Standards for Biodegradable Plastics

From toothbrush handles and computer keys to aviation components and medical devices, plastics have become an ubiquitous part of modern life. To keep up with demand, manufacturers produce between 270 and 360 million Mg (300 and 400 million tons) of plastic worldwide each year. Unfortunately, what happens once plastics outlive their usefulness has become a troubling issue of our age.

The amount of plastic waste discarded has galvanized some people against these polymers. According to a report from the Royal Statistical Society, as of 2017, only nine percent of plastic was recycled while 12 percent was incinerated. The remaining 79 percent went into landfills and the environment. According to a study published in Science magazine, roughly eight million metric tons of plastic end up in the world’s oceans each year. A key group working to alleviate these problems and support safe plastics disposal is ASTM International’s subcommittee on environmentally degradable plastics and biobased products (D20.96), part of the plastics committee (D20).

The D20.96 subcommittee organized in 1990 at a time when manufacturers boasted of making eco-friendly products without any verification of their claims. These were the early days of environmentally degradable plastics, with no standard practices, test methods, or specifications. Subcommittee D20.96 then began the hard work of developing these much-needed standards to establish degradability and biodegradability and assess the impact of degraded plastics.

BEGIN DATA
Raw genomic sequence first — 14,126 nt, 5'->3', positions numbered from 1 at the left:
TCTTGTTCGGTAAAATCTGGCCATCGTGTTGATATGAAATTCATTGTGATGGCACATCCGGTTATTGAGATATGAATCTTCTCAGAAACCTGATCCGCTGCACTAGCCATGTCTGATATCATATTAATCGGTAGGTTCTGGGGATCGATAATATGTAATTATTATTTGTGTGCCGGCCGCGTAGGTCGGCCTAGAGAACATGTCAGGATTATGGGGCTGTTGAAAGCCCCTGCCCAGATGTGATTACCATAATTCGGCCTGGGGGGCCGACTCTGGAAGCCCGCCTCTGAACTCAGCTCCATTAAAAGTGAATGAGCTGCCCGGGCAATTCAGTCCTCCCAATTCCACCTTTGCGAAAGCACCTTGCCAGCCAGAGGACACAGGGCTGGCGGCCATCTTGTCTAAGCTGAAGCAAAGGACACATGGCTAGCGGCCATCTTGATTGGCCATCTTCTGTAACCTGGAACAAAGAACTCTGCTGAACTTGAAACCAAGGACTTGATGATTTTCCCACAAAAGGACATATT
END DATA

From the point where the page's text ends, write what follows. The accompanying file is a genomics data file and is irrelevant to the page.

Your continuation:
Originally, the group focused on environmental concerns such as composting biodegradable polymers and paper alongside food, yard, and agricultural waste, and the need for compostable diapers. Marine life consumption of polyethylene carry-out bags and wrappings, as well as both sea and land animals becoming entangled in beverage rings, became major issues in the public eye, says Ronald Walling, president of the Advanced Materials Center Inc. and former D20.96 vice chair. 

To control the environmental impact of plastic bags and beverage rings, the subcommittee developed the practice for fluorescent ultraviolet exposure of photodegradable plastics (D5208). “ASTM D5208 was developed with Union Carbide, Triangle Labs of North Carolina, ITW - Hi Cone of Illinois, and Advanced Materials Center Labs cooperating in a joint venture to develop a controlled, accelerated test to simulate actual outdoor conditions,” Walling comments. “Tensile evaluation was developed and round-robin tested to ensure proper documentation of this type of degradation.” 



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